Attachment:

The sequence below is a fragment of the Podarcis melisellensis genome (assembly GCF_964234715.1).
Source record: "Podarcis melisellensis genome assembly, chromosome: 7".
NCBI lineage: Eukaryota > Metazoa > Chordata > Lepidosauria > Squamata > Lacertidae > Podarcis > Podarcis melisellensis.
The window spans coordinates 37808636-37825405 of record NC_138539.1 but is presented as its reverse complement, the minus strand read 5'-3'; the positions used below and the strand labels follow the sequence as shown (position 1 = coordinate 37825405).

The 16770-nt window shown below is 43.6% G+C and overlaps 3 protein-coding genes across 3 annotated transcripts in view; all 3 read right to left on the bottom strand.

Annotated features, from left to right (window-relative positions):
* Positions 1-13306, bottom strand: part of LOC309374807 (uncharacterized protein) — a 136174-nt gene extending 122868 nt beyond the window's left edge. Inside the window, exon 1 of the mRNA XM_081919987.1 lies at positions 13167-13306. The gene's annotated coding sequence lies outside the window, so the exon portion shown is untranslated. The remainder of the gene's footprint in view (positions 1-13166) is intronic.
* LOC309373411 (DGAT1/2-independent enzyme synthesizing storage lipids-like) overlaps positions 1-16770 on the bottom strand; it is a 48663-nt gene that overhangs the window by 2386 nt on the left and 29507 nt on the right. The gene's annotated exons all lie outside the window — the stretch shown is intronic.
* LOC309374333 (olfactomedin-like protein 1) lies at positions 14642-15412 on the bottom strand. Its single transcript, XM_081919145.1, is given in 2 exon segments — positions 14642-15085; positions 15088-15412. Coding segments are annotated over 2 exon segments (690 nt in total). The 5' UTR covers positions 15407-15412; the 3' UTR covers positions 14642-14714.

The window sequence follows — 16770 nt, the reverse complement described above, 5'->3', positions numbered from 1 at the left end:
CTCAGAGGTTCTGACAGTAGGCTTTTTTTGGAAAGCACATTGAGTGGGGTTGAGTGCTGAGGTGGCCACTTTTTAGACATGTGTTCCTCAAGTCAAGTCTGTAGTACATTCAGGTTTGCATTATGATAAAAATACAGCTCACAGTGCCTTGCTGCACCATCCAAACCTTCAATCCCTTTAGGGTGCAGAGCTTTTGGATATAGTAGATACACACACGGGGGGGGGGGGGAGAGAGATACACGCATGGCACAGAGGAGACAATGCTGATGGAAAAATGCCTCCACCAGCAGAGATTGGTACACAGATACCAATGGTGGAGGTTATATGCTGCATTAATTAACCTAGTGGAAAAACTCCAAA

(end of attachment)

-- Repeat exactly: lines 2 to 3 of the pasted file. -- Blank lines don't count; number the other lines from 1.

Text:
Source record: "Podarcis melisellensis genome assembly, chromosome: 7".
NCBI lineage: Eukaryota > Metazoa > Chordata > Lepidosauria > Squamata > Lacertidae > Podarcis > Podarcis melisellensis.